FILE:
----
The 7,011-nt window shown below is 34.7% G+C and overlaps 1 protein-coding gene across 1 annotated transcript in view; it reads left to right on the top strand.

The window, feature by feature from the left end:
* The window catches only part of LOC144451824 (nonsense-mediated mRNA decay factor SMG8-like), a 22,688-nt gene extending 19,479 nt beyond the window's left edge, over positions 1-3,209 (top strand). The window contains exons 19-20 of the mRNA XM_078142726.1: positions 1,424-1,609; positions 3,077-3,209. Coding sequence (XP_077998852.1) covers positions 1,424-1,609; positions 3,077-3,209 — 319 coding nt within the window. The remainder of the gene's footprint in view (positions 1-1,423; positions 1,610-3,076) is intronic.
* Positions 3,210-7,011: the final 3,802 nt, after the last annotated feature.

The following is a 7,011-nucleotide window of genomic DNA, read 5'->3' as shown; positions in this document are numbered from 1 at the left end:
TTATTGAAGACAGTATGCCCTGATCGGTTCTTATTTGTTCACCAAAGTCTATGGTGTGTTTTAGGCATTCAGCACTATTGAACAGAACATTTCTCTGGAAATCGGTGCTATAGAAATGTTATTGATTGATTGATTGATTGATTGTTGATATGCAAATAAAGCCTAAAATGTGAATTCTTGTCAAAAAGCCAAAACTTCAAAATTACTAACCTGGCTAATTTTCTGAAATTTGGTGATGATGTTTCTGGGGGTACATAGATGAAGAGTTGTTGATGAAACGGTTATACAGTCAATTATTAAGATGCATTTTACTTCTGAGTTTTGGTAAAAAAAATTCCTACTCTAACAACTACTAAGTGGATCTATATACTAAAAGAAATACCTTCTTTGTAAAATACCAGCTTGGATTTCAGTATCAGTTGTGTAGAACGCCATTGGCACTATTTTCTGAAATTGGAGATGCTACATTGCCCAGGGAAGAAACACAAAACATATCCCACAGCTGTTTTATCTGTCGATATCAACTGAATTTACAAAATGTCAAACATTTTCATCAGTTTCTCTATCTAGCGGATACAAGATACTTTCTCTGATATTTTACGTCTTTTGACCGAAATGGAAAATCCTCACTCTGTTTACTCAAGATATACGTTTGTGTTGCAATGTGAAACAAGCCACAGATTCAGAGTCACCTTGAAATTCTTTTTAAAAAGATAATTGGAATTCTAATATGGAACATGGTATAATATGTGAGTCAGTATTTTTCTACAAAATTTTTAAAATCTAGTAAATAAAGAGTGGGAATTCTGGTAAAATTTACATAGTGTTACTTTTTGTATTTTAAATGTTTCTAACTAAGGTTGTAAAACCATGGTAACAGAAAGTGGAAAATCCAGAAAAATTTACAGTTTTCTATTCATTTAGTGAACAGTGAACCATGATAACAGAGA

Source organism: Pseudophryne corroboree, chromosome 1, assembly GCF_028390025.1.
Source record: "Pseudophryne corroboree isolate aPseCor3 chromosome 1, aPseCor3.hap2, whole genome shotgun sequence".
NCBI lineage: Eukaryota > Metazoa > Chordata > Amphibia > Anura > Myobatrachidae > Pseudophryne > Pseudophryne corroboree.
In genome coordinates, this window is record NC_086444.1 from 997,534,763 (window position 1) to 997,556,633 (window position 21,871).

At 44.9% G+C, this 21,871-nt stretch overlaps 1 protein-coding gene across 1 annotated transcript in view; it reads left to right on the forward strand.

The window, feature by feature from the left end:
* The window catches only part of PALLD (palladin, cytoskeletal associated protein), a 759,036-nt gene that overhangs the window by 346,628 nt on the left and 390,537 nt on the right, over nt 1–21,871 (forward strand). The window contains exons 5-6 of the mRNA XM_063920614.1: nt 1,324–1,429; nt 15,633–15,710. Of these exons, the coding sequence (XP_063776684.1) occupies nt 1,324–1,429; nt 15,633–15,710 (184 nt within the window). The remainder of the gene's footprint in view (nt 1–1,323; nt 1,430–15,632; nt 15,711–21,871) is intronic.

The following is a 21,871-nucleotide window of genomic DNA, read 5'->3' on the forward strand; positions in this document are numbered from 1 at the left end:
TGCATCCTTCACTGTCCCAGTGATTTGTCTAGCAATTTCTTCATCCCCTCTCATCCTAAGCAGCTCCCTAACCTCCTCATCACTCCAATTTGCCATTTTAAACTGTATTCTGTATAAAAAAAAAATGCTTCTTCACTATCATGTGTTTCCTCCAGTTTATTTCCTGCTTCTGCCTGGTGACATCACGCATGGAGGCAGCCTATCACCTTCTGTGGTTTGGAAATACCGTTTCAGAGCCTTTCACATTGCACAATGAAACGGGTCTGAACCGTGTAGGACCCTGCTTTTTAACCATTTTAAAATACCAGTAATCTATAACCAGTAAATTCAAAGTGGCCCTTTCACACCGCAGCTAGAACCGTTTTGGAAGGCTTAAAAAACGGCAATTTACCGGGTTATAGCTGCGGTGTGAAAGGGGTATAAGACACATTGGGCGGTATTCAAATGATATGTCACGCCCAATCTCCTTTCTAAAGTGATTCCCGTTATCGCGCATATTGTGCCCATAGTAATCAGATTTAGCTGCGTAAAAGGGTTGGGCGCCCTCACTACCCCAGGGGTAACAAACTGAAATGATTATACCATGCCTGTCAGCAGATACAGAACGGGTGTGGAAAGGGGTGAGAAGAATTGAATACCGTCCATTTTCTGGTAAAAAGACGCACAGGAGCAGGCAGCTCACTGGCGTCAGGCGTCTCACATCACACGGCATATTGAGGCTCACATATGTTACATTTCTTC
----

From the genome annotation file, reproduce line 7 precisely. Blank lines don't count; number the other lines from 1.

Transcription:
Source organism: Pseudophryne corroboree, chromosome 1, assembly GCF_028390025.1.